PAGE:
Dez Bryant


Bryant is a physical freak and, in terms of pure talent, perhaps a top five player. Although we do not see wide receiver as an immediate position of need, Bryant would probably be an upgrade over Roy Williams. Combining him with Miles Austin would scare a lot of defensive coordinators.


There are a wealth of concerns over his attitude and work ethic, though, and a lot of scouts say he could drop out of the entire first round. Bryant reportedly showed up late to practice and even games.

Further, rookie receivers rarely have an enormous impact on a team, so like Iupati, Bryant’s 2010 upside could be limited compared to other players.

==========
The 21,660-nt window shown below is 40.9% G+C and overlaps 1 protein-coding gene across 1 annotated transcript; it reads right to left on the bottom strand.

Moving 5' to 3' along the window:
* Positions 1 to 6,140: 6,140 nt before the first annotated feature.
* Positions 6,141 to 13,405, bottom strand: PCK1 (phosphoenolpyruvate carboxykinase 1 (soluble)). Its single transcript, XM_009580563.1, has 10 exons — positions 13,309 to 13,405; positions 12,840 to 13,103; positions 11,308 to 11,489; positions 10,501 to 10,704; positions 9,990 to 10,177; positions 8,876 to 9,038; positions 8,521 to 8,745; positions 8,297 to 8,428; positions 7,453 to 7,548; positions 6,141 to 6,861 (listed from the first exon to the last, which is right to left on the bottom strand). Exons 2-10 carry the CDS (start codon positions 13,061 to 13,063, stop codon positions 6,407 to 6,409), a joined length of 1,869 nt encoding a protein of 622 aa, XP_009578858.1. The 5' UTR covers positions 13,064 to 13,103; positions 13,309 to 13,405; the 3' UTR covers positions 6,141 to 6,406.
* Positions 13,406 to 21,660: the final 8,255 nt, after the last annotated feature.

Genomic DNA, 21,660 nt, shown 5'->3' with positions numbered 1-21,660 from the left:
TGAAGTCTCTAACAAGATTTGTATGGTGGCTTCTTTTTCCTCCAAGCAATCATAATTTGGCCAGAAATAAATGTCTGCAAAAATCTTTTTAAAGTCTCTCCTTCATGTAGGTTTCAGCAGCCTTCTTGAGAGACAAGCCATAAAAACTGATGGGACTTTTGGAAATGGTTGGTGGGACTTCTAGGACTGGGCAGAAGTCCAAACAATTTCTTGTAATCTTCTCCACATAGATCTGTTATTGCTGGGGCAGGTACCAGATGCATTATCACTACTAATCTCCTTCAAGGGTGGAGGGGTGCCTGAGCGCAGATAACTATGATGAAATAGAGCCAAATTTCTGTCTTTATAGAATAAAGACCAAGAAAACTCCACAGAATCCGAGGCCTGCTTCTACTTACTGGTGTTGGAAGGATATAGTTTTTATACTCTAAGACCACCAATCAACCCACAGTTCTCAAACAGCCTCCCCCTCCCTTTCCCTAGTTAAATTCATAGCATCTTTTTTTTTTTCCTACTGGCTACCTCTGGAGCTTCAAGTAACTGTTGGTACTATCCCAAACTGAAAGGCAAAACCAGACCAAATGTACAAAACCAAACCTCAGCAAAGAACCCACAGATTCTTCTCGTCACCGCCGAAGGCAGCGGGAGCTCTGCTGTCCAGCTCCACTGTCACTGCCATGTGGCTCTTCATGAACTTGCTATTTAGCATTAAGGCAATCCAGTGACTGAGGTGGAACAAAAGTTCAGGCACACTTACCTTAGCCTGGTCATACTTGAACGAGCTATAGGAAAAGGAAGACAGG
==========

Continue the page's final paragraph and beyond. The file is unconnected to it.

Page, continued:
Jared Odrick


Odrick is a personal favorite of ours. He was a three-technique player at Penn State that would transition to the five-technique (defensive end) for Dallas. Marcus Spears, Stephen Bowen, and Jason Hatcher are all restricted free agents, so Odrick could start as early as 2011.

He also has the versatility to be the backup for Jay Ratliff at nose tackle.


Odrick got arrested last March, so there are a few character questions. He also may not get much playing time in 2010 barring an injury, and could take time to transition to a new position.

Kyle Wilson


Wilson is an incredible athlete, listed as the #1 cornerback and #8 overall player on our Big Board. Wilson would come in and immediately compete with Orlando Scandrick for the nickel cornerback position. Scandrick struggled some last season, and we gave him a ‘C’ in our cornerback grades.